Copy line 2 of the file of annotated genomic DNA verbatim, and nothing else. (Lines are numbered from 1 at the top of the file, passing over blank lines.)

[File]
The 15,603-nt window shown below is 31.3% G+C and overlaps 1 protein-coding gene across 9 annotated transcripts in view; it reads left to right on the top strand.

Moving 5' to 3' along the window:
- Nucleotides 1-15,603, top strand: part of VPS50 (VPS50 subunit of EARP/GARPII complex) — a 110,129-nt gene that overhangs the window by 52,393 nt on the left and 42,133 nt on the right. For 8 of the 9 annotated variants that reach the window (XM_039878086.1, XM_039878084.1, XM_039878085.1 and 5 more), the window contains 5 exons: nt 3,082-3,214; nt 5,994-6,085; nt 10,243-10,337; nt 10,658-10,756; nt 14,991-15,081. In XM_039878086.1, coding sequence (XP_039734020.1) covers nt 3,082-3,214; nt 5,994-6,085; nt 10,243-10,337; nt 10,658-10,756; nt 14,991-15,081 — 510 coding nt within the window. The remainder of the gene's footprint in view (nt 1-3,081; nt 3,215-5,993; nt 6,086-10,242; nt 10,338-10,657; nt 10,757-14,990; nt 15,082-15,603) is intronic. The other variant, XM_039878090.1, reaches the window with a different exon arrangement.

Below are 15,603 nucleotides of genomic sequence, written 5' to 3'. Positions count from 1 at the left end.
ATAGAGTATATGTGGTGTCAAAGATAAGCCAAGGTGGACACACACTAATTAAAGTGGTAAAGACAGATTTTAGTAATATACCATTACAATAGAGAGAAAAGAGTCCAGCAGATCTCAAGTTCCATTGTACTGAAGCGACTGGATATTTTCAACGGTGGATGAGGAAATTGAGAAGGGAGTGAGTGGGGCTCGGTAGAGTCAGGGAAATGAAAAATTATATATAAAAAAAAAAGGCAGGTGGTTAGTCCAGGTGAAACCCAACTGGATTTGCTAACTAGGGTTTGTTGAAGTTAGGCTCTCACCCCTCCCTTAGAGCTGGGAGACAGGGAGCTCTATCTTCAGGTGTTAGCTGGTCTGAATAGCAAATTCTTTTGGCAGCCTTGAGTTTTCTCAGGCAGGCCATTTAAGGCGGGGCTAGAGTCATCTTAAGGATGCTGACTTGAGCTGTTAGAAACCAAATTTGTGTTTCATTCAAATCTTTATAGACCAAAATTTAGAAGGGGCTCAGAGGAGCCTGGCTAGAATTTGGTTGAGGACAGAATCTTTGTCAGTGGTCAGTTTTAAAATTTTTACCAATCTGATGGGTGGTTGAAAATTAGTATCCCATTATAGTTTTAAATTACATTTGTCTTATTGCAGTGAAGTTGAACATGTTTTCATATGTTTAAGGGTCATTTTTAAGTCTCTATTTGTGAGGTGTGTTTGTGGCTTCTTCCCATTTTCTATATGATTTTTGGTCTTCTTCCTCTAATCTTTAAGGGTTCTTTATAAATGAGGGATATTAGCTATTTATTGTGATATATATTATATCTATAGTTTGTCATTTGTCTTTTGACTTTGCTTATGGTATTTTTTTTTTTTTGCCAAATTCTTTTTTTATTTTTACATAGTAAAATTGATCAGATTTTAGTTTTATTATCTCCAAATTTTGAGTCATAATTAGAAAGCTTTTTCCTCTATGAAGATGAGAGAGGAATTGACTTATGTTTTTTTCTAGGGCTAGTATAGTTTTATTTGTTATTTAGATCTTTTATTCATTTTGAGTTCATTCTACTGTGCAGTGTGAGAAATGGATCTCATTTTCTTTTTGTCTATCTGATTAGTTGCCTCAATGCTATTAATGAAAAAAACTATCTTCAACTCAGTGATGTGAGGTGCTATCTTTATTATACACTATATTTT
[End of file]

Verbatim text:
Moving 5' to 3' along the window: